Legacy gives you access to all of the cards from the entire history of Magic: The Gathering, aside from the list of banned cards. The cards banned on this list include many cards banned for power reasons in an attempt to make it more accessible to newer players. That being said, it’s still an incredibly expensive format.
This is probably the most expensive format around. It lets you play every card from MTG history but has a smaller banned list than Legacy. On top of that, instead of banning cards outright, cards tend to simply get restricted, which means that you can only have one of them instead of the usual four. It’s not a format you’re likely to play if you’ve just started playing but could be something to aim for if you decide you like the game enough.
Another format that can include any card ever printed, but with a far more unique twist. In Pauper, you can only use cards that have been printed at common rarity. You might think that this would hamper the power level of the decks in the format, but you’d be wrong. Despite how cheap decks in this format can be, it’s still possible to lose to an obnoxious combo long before you’ve cast your first creature.
While these formats can be played competitively, they tend to be more focused on having matches with your friends. Each of these two have you choosing a legendary creature card as your commander, and then building a deck using their colour identity. (So you'll want to read up on what the different Magic: The Gathering mana colours mean.) That means that if you have a commander who is red, you can only use red cards, whereas a commander with three colours gets access to all three of those colours. On top of that, you can have a maximum of one copy of any named card within them.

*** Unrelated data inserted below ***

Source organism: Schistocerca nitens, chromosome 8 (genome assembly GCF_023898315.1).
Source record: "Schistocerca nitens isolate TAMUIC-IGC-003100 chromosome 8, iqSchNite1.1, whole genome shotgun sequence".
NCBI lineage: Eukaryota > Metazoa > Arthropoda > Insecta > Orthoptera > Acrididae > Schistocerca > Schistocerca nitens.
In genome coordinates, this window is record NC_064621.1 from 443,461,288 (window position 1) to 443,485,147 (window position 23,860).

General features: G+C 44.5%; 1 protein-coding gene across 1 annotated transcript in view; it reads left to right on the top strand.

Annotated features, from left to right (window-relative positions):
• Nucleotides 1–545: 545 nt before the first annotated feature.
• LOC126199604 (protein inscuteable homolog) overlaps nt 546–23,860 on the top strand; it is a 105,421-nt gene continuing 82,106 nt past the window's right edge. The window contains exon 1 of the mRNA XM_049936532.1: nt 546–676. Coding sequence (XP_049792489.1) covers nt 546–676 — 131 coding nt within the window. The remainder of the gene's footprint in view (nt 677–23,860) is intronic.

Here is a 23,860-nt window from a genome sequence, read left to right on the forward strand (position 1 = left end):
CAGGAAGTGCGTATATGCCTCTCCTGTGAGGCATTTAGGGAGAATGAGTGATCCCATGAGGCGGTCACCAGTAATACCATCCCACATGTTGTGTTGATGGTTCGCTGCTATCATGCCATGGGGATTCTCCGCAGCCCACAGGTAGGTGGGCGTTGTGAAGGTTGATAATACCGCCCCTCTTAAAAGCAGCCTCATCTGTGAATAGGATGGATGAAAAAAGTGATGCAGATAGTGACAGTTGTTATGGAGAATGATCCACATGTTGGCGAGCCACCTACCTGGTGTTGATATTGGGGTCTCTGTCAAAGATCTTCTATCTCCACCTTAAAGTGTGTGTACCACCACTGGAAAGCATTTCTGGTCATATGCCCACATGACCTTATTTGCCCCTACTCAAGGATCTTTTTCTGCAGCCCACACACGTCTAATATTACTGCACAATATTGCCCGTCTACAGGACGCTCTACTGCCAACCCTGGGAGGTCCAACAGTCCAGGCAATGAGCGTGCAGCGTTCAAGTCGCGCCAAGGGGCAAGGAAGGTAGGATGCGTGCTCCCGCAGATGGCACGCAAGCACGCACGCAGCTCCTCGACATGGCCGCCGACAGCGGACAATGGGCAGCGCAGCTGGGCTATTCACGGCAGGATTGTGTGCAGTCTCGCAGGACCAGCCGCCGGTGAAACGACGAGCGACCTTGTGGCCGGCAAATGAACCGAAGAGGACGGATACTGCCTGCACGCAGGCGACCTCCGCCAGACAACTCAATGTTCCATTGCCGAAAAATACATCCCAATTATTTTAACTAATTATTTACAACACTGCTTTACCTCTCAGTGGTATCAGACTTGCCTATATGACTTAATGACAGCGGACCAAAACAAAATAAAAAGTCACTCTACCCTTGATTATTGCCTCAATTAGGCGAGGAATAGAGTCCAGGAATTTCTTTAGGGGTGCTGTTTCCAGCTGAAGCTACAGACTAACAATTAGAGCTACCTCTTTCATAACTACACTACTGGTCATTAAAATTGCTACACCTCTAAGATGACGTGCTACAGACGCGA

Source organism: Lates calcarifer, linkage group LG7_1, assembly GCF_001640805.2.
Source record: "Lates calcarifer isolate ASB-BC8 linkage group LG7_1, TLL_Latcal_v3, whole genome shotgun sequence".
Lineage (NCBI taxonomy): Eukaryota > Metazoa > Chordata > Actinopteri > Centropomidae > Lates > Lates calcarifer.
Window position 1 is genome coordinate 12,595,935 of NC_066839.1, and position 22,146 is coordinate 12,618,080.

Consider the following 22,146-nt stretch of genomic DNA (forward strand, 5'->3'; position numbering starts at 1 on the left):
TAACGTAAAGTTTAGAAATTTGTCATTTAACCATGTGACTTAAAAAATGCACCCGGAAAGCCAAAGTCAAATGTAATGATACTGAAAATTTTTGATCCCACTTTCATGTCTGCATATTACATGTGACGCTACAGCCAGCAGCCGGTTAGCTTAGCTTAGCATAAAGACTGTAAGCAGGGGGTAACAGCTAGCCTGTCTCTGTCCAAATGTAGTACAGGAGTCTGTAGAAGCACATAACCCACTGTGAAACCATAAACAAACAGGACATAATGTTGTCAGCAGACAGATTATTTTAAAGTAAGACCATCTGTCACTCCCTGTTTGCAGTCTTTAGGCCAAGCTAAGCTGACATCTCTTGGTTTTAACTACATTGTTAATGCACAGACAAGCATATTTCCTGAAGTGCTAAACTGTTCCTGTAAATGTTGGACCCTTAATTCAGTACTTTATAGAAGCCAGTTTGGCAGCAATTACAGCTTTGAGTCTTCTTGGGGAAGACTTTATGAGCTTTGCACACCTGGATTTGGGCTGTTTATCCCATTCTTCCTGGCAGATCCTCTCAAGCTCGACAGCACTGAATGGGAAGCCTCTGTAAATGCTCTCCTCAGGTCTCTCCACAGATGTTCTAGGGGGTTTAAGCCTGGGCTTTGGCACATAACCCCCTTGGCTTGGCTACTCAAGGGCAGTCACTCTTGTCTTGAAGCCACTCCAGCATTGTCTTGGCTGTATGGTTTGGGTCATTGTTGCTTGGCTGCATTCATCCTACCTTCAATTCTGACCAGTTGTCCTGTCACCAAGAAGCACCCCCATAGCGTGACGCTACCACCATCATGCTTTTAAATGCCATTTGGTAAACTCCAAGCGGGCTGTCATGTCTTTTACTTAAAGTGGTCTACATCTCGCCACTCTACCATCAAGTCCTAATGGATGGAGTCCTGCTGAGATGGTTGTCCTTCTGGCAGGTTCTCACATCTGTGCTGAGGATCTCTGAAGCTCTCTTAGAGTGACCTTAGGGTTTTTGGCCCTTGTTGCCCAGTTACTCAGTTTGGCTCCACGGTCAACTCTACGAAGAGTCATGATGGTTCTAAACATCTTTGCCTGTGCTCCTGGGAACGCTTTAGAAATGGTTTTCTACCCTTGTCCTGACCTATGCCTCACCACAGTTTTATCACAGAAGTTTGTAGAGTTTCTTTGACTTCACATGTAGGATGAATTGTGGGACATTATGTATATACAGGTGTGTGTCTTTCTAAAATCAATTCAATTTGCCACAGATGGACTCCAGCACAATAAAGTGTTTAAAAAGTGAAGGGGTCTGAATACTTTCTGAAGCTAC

Possibly the most popular format in all of Magic: The Gathering, Commander (or EDH) has players build a deck with one commander at the helm and a deck consisting of 99 cards. The joy of this format is that the power level of the decks can vary wildly. It’s a fun format that generally features groups of up to four players duking it out and trying to keep each other in check.
Brawl is exactly like Commander, except you can only use cards that are in Standard, and you can only have 60 cards in total, instead of Commander’s 100. It’s a great way to use your Standard-legal cards in a different way and is another fun multiplayer format.
Both of these formats have you choosing from cards you’ve just opened to build a deck. They’re very popular as a result, because everyone is at the mercy of Lady Luck, instead of having the advantage of an expensive deck. You only need to have 40 cards in a Limited deck.
Drafting has a pod of eight (ideally) players each starting off with three packs of cards. You all open them at the same time, pick a card, then pass to your left until the packs are all gone. You then do the same with the second pack but pass right, then pass left again with the final pack. Your task is to pick the best possible cards to form a deck with. It’s fun not just because of the gameplay, but because you can actively try to figure out which cards your friends are picking, and then try and cut them off of that colour. It’s mean, but it’s fun.
In Sealed Deck, you open up six packs before building a deck out of them. Unlike a Booster Draft, you’re stuck with what you open, which can make this format a lot more luck-intensive than any other on this list. This tends to be how pre-releases are played as well and is an excellent way of boosting your collection if you’re just starting out.